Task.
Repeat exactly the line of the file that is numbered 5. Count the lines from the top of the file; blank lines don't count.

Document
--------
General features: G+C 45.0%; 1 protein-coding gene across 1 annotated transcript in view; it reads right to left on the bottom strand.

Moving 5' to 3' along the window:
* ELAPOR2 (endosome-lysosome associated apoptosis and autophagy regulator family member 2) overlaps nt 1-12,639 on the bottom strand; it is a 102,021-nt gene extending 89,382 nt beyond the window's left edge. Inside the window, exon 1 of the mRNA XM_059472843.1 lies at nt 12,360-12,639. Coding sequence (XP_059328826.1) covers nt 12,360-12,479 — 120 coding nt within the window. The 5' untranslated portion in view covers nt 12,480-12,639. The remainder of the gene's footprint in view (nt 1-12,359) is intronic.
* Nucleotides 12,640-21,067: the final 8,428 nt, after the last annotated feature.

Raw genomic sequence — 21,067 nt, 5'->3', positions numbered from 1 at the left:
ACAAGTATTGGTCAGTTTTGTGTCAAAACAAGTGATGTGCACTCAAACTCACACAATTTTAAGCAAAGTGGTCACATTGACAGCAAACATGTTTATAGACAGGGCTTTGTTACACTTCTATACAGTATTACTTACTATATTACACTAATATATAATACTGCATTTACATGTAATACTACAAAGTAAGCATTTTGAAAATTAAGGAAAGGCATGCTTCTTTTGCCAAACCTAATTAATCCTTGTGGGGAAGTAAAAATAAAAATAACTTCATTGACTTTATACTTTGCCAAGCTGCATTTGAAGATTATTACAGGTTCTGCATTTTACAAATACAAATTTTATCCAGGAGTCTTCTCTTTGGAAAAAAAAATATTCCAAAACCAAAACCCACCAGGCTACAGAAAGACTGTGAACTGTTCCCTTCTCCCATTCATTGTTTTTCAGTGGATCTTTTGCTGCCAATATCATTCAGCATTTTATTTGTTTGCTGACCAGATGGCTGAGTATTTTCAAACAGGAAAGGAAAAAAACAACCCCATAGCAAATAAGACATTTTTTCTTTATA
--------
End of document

Raw genomic sequence — 21,067 nt, 5'->3', positions numbered from 1 at the left: